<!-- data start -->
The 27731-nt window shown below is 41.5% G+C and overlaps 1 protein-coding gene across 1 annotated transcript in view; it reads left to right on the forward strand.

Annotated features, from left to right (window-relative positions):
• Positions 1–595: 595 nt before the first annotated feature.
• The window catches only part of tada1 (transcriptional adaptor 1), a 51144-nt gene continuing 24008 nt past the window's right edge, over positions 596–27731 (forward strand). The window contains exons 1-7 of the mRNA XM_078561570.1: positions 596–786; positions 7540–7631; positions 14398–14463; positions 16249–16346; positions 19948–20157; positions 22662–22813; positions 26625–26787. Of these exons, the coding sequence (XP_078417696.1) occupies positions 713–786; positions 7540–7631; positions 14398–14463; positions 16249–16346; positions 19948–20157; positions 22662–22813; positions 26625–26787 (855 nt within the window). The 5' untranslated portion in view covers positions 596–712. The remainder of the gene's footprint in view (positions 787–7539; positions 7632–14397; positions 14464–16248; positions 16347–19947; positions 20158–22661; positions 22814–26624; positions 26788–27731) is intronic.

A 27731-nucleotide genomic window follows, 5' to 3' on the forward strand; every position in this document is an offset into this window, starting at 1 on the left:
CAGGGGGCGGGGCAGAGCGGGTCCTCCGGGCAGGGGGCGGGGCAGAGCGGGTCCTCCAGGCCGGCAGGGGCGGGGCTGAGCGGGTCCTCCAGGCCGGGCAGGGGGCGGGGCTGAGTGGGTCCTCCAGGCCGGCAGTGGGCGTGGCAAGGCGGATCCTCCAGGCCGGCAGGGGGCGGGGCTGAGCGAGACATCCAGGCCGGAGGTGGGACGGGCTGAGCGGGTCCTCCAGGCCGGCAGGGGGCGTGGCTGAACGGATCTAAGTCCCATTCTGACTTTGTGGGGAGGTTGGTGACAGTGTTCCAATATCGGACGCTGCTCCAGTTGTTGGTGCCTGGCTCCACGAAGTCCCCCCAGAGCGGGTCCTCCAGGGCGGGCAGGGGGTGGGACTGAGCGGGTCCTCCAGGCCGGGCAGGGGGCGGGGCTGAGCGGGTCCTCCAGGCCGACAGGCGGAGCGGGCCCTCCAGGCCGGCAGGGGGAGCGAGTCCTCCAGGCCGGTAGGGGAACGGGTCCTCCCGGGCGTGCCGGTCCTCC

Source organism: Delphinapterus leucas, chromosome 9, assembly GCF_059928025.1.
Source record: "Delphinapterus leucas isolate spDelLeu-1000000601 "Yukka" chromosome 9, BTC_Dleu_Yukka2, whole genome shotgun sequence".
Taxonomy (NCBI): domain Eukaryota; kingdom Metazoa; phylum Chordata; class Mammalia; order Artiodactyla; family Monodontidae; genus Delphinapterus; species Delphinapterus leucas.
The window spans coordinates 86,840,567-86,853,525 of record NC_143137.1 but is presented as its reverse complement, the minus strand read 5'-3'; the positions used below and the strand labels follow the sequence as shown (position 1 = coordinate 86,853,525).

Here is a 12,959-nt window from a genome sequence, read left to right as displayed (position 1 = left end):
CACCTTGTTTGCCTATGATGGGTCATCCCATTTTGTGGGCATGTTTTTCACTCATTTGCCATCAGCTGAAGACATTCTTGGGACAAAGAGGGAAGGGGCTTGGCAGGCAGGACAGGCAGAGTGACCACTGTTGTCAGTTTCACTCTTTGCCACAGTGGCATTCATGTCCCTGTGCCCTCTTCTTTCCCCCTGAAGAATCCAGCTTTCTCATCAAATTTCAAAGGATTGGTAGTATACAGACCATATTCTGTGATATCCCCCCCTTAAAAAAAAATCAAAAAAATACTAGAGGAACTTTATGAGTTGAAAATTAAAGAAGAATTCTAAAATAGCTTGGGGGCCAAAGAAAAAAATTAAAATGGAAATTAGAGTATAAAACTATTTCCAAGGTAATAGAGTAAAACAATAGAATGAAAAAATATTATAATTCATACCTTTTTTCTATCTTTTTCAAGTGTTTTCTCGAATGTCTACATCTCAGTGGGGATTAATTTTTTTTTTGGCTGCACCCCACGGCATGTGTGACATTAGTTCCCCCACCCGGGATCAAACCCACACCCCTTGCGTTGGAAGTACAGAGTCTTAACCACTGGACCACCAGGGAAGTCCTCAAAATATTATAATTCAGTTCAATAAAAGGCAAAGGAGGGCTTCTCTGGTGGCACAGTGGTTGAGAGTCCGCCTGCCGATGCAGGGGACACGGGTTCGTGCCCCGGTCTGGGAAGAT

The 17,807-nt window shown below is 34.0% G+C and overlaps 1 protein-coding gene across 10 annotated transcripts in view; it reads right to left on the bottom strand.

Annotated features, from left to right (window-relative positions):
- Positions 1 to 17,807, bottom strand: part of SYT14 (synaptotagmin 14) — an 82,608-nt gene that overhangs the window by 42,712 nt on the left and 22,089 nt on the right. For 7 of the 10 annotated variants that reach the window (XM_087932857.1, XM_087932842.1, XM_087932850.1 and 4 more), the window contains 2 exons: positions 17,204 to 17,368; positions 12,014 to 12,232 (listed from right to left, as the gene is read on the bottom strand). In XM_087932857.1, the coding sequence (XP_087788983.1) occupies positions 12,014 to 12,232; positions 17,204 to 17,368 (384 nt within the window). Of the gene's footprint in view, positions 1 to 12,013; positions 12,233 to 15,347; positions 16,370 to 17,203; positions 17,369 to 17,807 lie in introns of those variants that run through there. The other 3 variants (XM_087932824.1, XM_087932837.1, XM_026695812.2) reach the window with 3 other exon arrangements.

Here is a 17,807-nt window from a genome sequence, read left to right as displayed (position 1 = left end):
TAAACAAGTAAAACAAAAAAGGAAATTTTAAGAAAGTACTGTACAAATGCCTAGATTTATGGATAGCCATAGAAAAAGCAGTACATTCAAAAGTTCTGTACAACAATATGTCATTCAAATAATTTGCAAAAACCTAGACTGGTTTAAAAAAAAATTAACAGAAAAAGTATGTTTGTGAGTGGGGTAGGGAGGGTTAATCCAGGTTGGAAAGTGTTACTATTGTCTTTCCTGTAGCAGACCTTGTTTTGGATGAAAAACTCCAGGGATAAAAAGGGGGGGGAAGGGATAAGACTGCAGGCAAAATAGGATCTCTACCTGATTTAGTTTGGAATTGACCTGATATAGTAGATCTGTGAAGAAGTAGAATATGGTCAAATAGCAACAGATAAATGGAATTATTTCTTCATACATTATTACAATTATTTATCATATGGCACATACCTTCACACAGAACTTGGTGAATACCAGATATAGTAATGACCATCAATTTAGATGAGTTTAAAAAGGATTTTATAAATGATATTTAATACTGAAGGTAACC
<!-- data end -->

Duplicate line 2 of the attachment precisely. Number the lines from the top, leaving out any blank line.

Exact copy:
Annotated features, from left to right (window-relative positions):